Lib Dem Conference: Leader did not stop at red light

Michael Brown's Notebook
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The Independent Online
MORE EVIDENCE of the determination of Liberal Democrats to keep their new leader firmly in his place came when Charles Ken-nedy sought to intervene in the debate yesterday on genetically modified food.

Whereas Tony Blair and William Hague address their conferences by dictatorial will, Mr Kennedy was reduced to applying to speak by means of the delegates' speaker application form. He was required to state, in writing, his credentials and complete the section: "position held in party". The speaker's slip is now a treasured document in the party's archives.


NIGEL JONES, Liberal Democrat MP for Cheltenham and chairman of the All- Party Parliamentary Beer Group, hosted a celebratory party for Mr Kennedy at a Harrogate pub. The group has launched a "vice- president's ale" in honour of Mr Kennedy's leadership triumph. Brewed by Brakspear's in Henley, demands are being made for the Commons bars to stock the beer when Parliament returns in the autumn.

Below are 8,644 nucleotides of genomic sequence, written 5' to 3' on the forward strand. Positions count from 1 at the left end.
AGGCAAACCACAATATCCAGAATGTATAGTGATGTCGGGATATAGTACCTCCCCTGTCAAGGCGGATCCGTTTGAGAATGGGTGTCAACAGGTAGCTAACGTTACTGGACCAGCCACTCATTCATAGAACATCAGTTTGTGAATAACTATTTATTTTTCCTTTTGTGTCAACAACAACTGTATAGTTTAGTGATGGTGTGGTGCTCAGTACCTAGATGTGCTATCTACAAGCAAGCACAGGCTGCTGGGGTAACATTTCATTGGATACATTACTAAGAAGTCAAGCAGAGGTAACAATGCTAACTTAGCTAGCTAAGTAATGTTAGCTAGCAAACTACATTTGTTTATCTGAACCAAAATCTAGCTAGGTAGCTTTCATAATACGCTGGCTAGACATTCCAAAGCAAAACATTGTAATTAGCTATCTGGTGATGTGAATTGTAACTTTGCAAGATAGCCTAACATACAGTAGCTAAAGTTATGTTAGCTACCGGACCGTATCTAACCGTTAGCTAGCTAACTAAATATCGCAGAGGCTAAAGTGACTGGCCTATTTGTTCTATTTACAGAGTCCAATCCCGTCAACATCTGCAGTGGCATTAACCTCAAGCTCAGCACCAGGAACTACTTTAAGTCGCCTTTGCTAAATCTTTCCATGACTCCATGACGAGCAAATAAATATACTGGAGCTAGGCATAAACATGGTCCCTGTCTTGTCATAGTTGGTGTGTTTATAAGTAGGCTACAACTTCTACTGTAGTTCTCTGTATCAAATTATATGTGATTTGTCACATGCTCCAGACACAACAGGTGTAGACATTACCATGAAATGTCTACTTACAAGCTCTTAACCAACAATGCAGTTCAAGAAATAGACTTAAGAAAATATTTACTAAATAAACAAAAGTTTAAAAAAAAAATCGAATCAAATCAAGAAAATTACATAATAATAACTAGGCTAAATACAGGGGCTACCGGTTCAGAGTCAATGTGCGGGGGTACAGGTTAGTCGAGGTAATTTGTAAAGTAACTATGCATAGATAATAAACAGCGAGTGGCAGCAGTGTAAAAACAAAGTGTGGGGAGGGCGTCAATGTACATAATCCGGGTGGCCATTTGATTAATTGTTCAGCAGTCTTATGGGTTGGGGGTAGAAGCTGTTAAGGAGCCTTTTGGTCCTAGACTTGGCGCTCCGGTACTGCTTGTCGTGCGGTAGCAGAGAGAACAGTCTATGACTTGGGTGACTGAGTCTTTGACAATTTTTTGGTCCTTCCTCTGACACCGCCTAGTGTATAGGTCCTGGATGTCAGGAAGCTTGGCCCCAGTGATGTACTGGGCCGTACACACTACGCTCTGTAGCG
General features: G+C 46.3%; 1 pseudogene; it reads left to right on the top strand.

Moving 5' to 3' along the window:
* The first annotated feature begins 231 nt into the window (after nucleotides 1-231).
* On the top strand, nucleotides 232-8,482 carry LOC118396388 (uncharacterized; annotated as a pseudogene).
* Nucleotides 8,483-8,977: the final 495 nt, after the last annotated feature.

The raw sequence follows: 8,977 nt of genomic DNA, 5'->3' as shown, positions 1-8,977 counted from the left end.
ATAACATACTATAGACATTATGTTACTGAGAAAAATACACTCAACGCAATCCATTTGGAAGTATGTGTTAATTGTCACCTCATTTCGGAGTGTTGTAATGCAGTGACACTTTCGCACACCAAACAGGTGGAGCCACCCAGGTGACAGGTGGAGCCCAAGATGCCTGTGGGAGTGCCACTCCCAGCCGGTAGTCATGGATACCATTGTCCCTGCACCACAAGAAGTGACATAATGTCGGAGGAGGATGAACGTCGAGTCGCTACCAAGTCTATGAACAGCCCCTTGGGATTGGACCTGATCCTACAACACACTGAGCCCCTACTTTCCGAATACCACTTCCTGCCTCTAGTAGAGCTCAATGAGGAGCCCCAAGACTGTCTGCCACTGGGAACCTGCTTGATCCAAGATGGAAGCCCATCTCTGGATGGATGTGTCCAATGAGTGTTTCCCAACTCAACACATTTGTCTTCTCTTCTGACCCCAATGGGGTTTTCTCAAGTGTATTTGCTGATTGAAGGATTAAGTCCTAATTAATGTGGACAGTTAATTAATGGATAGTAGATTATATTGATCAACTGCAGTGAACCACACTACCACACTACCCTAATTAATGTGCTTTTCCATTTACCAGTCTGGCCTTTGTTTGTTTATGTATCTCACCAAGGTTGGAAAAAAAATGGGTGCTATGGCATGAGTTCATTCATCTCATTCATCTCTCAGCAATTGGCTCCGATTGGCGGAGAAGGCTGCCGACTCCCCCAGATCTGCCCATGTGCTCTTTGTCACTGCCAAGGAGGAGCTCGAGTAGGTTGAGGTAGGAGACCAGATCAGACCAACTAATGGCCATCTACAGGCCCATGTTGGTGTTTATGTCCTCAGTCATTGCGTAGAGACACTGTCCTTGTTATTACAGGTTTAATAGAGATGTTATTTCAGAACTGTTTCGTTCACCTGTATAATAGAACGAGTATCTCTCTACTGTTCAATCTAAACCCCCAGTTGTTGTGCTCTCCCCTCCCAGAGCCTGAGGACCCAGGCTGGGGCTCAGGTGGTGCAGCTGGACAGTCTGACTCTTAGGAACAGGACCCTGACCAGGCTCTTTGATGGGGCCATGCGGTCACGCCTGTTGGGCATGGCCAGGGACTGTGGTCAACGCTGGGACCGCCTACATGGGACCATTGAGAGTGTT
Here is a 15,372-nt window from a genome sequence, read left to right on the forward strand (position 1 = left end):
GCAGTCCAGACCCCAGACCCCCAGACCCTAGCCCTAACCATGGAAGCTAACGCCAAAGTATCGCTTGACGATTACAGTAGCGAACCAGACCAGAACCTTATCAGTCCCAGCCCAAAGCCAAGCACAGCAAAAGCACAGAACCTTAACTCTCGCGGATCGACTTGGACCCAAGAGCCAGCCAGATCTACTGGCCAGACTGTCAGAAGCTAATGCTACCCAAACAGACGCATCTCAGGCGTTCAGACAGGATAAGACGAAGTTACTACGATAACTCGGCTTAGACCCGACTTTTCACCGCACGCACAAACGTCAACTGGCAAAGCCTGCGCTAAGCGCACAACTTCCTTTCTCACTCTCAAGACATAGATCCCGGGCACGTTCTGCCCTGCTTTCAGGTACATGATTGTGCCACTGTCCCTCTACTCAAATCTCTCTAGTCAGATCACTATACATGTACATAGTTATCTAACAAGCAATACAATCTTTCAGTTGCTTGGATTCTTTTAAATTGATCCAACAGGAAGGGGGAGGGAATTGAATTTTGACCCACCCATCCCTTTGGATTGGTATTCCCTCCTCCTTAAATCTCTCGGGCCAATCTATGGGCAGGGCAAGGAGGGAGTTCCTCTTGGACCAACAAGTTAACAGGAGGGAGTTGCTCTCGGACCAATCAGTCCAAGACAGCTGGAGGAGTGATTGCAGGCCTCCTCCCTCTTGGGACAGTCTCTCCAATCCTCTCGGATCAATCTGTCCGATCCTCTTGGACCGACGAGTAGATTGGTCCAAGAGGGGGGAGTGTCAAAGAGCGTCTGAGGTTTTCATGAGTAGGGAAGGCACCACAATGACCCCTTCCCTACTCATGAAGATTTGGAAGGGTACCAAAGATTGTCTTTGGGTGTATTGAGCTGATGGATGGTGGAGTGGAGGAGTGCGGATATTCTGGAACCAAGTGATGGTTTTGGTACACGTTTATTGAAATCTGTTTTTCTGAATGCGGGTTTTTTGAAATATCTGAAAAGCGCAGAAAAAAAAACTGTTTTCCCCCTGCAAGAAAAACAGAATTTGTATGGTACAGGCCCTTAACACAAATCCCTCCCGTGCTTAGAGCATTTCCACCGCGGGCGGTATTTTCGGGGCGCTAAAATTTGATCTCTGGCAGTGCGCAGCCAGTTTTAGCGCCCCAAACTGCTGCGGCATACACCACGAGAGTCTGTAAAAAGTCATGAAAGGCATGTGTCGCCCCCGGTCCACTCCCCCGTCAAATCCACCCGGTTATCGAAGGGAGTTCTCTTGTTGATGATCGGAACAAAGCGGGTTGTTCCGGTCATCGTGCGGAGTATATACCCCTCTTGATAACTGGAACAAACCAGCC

ALTHOUGH SUFFERING from Parkinson's disease, Jeremy Thorpe, the former Liberal leader, was in Harrogate signing copies of his book In My Own Time. His book is competing with Earl Russell's An Intelligent Person's Guide To Liberalism for bestseller of the week.

Mr Thorpe's advice to Mr Kennedy is: "Not to work too hard and get eight hours sleep a night. If he has meetings in the afternoon he should leave one of them early and spend an hour in bed. Then put on a fresh pair of socks and shoes and start afresh again."

Many delegates are voting for Mr Thorpe in the party's forthcoming election in November for the "interim peers panel". Under new party rules, 50 members of a panel will be elected by conference delegates. And Mr Thorpe's chances of ending up in the Lords look promising, based on the crowds who turned up to his conference book signing.


MUCH MISSED at Harrogate this week is Sir David Steel, absent from the conference for the first time in 35 years. Because of his new position as Presiding Officer of the Scottish Parliament, which is in session all week, Sir David is obliged to follow the same rules as the Speaker, Betty Boothroyd, and eschew the grubby business of party politics.


PADDY ASHDOWN and Mr Kennedy have been gasping for cigarettes behind the conference platform and incurred the wrath of Stuart Holmes, a tramp, who has stood, every day, outside Liberal Democrat, Labour and Tory conference for the past 15 years with a cardboard sign "Ban Cigarettes".